Year of the Dead-Prologue
Prologue: Mark Jones, September 14th, Year 0
Crushing a throat is not as easy as it seems. The thyroid cartilage—the medical term for the “Adam’s apple”—can wiggle or move out of the way if you don’t hit it just right. An off-angle hit will just move it, causing a moderate amount of pain and a gag reflex. When fighting something stronger and faster than you, you’re playing the percentages; you don’t have time to waste on a blow that may only be an annoyance. I’d already hit the vampire with enough force to knock down a human, but it hadn’t budged. So instead of trying to crush the vampire’s throat, I chose to rip it out.
If you grab the Adam’s apple like I was planning to, it’s exposed without bone or muscle protecting it. In positioning my right hand as if reaching for a cup, I imagined I was reaching for the vamp’s spinal cord, placing my thumb to one side of its Adam’s apple and my fingers to the other side. It was charging at me as fast as it could. I went into the classic thrust position of fencing—left leg pointing straight behind me, left knee locked, and left foot braced perpendicular to the line of my leg. My shoulders were in line with my legs—right arm straight, elbow locked, and shoulder positioned so the entire weight of my body was supporting my arm.
The force of my braced body hit the resistance of the vamp’s throat. The momentum of its charge helped push my fingers and thumb deep into its neck between the thyroid cartilage and the muscles on either side. I’m only human, so my fingers bounced off the vamp’s spinal cord, but by then, it had realized that something was wrong. That bounce allowed me to flex my fingers and grip the thyroid cartilage from behind and, as the vamp instinctively pulled away, I ripped the thyroid cartilage out. A burst of arterial blood drenched my face. I had torn one of the vampire’s carotid arteries along with its throat.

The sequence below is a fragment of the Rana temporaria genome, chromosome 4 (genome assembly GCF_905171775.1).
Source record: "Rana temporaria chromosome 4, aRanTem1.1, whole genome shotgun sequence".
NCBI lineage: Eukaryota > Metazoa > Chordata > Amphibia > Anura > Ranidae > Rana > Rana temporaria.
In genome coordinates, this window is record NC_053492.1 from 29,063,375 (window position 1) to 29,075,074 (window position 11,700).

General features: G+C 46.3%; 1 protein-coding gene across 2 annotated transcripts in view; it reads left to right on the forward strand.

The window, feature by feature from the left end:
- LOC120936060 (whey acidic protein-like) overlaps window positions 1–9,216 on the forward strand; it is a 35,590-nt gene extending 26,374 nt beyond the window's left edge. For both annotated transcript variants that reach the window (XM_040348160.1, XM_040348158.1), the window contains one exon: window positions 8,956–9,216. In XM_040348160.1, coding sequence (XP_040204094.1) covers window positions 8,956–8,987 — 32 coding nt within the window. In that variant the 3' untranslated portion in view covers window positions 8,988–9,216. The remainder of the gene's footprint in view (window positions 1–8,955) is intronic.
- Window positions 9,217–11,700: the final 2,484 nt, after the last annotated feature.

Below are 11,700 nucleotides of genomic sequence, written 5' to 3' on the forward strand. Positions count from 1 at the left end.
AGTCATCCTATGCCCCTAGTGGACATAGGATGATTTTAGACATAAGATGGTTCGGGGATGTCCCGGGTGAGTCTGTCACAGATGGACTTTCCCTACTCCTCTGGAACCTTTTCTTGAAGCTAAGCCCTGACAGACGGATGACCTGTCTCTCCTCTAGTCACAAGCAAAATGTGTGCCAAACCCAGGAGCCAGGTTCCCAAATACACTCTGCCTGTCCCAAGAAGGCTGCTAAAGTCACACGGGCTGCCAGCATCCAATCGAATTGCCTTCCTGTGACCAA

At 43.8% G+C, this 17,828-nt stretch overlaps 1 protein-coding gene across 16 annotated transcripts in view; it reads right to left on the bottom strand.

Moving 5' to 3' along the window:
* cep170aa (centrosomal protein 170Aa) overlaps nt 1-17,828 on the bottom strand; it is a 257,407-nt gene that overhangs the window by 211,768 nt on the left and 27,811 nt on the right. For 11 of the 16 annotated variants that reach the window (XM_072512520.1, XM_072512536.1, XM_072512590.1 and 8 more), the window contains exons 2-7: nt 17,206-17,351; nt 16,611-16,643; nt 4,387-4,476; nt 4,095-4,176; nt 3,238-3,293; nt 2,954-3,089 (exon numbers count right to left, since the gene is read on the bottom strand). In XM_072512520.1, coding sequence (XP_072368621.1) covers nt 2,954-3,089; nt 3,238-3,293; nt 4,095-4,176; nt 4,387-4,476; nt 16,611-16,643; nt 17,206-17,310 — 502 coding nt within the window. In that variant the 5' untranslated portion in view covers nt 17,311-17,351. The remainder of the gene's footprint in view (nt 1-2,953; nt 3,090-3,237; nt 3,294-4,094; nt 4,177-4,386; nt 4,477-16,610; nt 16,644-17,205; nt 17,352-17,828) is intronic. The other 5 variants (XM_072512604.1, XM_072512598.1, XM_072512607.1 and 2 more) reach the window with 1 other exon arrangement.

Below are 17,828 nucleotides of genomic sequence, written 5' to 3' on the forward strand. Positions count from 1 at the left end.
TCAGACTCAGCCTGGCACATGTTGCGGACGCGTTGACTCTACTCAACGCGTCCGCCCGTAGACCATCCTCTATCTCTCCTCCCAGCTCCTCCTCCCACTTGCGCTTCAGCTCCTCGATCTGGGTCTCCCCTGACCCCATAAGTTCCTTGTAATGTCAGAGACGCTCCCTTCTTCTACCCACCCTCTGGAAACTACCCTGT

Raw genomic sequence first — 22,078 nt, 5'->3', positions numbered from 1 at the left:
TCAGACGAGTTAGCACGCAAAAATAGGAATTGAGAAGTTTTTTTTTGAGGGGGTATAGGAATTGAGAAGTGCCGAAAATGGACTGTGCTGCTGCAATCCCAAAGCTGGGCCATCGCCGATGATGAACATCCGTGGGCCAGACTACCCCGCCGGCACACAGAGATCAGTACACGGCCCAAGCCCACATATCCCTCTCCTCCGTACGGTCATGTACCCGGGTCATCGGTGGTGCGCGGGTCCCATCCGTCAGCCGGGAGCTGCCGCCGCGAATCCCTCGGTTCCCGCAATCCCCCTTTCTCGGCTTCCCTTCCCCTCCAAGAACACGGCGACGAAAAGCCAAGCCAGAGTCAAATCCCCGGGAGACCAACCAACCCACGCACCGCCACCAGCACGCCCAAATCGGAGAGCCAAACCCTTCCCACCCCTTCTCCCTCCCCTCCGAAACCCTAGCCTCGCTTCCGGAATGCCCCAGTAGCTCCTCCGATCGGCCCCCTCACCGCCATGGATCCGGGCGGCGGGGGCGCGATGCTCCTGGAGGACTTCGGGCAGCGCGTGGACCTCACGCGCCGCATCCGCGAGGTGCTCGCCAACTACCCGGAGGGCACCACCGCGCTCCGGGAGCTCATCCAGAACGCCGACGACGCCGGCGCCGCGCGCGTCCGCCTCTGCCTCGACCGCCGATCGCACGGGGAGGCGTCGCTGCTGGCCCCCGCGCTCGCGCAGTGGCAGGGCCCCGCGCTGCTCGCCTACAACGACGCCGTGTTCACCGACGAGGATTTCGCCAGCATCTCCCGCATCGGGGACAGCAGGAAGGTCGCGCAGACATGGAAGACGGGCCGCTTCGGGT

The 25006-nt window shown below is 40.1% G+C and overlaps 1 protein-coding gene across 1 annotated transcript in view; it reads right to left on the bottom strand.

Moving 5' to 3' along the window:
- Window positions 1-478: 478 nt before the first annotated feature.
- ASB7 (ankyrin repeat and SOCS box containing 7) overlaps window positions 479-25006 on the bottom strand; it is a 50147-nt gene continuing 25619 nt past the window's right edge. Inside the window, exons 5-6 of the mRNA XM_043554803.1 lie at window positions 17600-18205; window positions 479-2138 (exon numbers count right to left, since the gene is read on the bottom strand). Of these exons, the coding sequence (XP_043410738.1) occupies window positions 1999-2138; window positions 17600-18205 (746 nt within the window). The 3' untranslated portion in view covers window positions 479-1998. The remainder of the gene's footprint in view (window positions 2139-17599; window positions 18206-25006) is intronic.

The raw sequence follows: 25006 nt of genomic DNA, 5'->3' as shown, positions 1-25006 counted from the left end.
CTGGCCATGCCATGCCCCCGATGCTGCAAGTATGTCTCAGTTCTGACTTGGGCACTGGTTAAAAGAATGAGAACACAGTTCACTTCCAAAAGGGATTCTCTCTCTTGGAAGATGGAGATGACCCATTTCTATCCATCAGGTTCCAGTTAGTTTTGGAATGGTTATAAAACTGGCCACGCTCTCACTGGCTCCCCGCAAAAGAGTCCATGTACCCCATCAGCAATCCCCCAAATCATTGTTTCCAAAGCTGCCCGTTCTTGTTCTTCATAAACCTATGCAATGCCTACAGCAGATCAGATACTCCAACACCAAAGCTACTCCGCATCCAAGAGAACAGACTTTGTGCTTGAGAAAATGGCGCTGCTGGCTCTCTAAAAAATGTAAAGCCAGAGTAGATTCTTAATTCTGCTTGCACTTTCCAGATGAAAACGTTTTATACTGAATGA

The vamp I was fighting had been expecting easy prey. It had no reason to believe I would be different from any other human it had encountered. Having its throat pulled out stunned it and gave me the few seconds I needed to wrap my left hand around the back of its head, grabbing its chin from behind. With the palm of my right hand on the far side of its chin, I rolled the vampire’s head back, extending and twisting my whole body. If the vamp hadn’t been stunned, or if it had resisted me, I don’t think I could have snapped its spine. Its hesitation gave me the split second I needed as I rotated its head. Once I’d turned his head around backwards, I felt a sharp snap. The vamp went limp. Yesterday, I would have stopped at this point but a lot had happened in the last day and I was paranoid. Yesterday, I didn’t believe in vampires and now I was killing one.
I’m a product of American pop culture. I’ve read vampire books and watched vampire movies. According to some of the books, you have to spike a vampire’s heart with a wooden stake and cut off its head to be sure it’s dead. So I kept twisting the vamp’s head like it was the cap on a cheap bottle of wine. The resistance against the twisting at first increased a lot, then suddenly decreased. I got out a folding knife and cut its head off. By then, the vamp’s neck muscles, ligaments, and bones had been severely traumatized. It was easy to cut off its head. Its body was hot to touch. Instead of the normal 98.6 degrees Fahrenheit for a human, it felt like it was at least 120 degrees.
I looked around. I didn’t see a piece of wood that I could use as a stake. Last summer I visited Teotihuacan, the ruins near Mexico City. The guide I hired at the time took particular pleasure in describing how the Totonac priests who had built this city cut out the hearts of the sacrificial victims. The guide explained that the Aztecs came after the Totonac and learned how to cut out hearts from them. Remembering what the guide described. I took my knife and cut between the left third and fourth ribs. Then I reached with both hands into the cut and pulled up and out on the ribs. The rib cage is designed to resist compression forces or blows from the outside, but not to resist forces from the inside. The ribs pulled out with surprising ease. I cut out the exposed heart. With its head cut off and its heart outside its body, I was sure this vamp wasn’t going to reanimate.
I suddenly realized that my whole body was trembling. I slowly lowered myself to the ground. My legs were weak and it was either sit down or fall down. I had blood on my hands, face, neck, and chest. I think some blood got into my eye, and none of that blood was mine. Man, I hope that whatever bug, virus, or bacteria creates vamps is in its saliva not its blood or else I’m screwed.
I knew I should be washing blood off me right away but all I could do was shake.